{ "Name":"Fred",   "Ident":12345 },
              { "Name":"Jim",    "Ident":"87654" },
              { "Name":"Zaphod", "Ident":"0777621" }
            ]
}

you could extract the names and numbers by:

#define NAMELEN 32
struct NamesAndNumbers{      // our application wants the JSON "Numbers" array data
    char Name[NAMELEN];      // in an array of these structures
    long Number;
};
...
struct NamesAndNumbers people[42];
struct jReadElement element;
int i;
  jRead( pJson, "{'Numbers'", &element );    // we expect "Numbers" to be an array
  if( element.dataType == JREAD_ARRAY ) 
  {
      for( i=0; i<element.elements; i++ )    // loop for no. of elements in JSON
      {
          jRead_string( pJson, "{'Numbers'[*{'Name'", people[i].Name, NAMELEN, &i );
          people[i].Number= jRead_long( pJson, "{'Numbers'[*{'Ident'", &i ); 
      }
  }

... in other words, you can supply a pointer to an int (or int[]) whose value is used in place of the * marker in the query string (a bit like parameters in prinf()). See main.c runExamples() for use of an index array.

How the Code Works

The input string containing the JSON must be '\0' terminated, which gives us backstop for searching, likewise the query string is '\0' terminated.

In contract to a usual parser, this traverses the JSON while traversing the query string, simply skipping elements while tracking the hierarchy of objects and arrays.

The routine extracts a token from both JSON and Query, there are two valid outcomes of this:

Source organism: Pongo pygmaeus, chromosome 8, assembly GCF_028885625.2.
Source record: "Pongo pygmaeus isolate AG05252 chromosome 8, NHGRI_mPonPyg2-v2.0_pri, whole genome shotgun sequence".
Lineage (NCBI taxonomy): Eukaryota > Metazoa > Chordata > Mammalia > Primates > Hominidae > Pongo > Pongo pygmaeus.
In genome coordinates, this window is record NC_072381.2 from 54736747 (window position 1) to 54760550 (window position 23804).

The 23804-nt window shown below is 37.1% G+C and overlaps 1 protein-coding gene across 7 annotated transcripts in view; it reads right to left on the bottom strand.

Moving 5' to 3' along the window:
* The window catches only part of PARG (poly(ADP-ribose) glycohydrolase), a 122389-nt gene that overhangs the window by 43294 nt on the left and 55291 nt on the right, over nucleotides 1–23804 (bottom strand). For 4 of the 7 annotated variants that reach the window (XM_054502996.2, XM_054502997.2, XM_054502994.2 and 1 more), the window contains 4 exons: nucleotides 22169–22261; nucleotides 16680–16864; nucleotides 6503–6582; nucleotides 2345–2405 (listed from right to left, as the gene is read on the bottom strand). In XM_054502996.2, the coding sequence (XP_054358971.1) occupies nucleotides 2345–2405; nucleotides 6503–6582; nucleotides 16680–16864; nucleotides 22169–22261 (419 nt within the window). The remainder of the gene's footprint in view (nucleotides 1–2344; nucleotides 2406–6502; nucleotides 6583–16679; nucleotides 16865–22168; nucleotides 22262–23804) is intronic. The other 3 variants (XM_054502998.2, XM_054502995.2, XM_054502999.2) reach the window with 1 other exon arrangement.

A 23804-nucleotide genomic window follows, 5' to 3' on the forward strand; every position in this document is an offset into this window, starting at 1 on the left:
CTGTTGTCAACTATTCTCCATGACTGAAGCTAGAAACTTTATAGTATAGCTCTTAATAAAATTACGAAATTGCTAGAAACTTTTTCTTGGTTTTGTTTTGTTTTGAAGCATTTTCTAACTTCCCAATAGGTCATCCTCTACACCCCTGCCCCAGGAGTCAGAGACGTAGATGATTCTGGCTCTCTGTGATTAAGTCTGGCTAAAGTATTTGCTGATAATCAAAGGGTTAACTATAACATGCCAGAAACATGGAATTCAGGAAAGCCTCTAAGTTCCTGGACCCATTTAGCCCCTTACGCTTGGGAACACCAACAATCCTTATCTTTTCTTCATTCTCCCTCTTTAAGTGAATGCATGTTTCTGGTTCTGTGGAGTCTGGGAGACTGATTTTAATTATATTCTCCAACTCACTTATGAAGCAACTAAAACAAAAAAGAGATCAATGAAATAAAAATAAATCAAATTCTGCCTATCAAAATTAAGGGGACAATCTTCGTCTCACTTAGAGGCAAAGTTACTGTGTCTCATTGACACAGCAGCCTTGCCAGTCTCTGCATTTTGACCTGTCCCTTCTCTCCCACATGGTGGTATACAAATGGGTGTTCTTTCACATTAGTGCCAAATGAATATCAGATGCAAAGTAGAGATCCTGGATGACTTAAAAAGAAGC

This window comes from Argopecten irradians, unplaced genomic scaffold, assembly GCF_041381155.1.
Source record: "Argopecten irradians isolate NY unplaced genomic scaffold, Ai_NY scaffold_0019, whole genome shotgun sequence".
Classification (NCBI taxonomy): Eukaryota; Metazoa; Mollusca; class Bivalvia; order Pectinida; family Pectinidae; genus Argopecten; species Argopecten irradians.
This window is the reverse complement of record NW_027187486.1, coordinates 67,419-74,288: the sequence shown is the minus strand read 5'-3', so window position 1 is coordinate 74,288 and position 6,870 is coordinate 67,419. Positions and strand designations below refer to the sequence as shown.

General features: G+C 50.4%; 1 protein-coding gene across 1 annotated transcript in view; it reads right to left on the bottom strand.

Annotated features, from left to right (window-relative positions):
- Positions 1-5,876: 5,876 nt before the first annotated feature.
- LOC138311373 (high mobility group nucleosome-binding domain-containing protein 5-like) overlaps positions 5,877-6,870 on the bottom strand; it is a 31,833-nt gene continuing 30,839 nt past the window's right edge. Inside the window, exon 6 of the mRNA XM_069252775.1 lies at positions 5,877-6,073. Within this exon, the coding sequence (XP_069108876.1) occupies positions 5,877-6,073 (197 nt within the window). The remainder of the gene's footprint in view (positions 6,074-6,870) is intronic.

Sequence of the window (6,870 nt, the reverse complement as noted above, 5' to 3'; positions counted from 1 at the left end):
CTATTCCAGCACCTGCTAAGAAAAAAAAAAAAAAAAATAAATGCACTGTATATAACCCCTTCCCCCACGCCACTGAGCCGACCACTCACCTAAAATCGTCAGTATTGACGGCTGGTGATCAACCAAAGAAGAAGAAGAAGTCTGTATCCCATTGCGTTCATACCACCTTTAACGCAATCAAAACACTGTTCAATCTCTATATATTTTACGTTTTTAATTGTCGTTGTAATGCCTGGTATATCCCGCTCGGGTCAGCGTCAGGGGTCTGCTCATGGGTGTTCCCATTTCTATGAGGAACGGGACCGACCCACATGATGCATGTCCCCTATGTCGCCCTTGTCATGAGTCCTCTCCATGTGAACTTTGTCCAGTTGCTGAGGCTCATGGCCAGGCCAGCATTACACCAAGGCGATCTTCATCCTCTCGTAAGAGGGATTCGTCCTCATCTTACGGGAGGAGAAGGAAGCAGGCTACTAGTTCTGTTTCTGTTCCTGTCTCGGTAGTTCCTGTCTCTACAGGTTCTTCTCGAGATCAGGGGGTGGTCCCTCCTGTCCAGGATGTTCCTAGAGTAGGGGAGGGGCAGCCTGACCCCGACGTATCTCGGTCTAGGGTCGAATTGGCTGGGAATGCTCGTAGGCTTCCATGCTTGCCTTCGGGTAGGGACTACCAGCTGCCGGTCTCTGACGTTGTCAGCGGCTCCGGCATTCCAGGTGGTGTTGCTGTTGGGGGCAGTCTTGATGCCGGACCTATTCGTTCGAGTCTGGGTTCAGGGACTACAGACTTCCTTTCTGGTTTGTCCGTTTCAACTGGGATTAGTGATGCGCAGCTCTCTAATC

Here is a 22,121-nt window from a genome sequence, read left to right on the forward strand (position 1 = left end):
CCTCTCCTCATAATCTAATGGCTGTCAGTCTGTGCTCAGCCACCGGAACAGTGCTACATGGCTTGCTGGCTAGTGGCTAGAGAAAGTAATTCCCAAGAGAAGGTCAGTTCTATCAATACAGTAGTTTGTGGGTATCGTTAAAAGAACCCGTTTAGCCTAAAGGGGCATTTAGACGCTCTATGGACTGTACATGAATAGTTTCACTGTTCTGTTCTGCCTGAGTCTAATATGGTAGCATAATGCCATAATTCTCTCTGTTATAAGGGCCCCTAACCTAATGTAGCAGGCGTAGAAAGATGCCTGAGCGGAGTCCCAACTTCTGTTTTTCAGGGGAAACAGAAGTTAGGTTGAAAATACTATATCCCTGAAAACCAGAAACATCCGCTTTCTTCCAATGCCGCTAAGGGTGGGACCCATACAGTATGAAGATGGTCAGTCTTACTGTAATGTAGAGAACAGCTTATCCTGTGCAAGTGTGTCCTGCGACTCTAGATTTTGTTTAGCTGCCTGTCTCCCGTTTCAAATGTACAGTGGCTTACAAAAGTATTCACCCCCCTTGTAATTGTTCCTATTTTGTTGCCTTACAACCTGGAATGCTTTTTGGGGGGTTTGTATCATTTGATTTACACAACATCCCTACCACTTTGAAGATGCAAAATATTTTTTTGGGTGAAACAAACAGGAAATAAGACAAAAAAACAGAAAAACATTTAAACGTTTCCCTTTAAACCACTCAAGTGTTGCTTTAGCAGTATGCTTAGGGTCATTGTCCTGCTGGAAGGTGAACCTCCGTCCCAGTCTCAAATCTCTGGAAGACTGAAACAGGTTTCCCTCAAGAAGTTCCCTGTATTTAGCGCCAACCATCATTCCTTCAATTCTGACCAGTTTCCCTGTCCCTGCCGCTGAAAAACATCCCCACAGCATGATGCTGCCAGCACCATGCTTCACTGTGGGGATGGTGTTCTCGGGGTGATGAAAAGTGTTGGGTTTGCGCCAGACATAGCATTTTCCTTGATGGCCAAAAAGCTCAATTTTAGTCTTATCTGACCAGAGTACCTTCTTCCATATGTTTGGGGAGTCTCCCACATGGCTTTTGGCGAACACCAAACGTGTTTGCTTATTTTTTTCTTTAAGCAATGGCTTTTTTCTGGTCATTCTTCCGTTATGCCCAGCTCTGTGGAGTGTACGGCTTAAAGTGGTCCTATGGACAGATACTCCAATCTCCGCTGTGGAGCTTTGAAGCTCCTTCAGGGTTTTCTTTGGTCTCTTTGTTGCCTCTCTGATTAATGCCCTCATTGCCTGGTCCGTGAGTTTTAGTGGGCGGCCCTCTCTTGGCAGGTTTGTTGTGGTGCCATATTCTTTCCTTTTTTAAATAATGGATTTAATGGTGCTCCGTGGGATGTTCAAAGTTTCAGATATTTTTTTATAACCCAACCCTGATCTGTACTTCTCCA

1. There is nothing left in the query
  2. The tokens match

If there is nothing left in the query, we want the result to be the remaining JSON at this point, i.e., we return the whole of the JSON value (if the query is initially empty, the return is the whole of the input JSON).

If the tokens match (e.g. they are both '{' which is token JREAD_OBJECT), then we expect the query string to have an additional specifier:

  1. an index if it's an array (or we want a 'key' from an object)
  2. a key value if it's an object

At this point, we need to step through the JSON until we find the element of interest, in the case of an object, we expect elements to be of the form:

"key string" JREAD_COLON <value> JREAD_COMMA | JREAD_EOBJECT

if the key string is the one we want (it matches the query key), then we recursively call jReadParam() pointing to the start of the expected <value> in the JSON and a pointer to whatever remains of the query string.

If this key string is not the one we want, we simply call jRead() with an empty query string to traverse the whole of the JSON value that we're not interested in.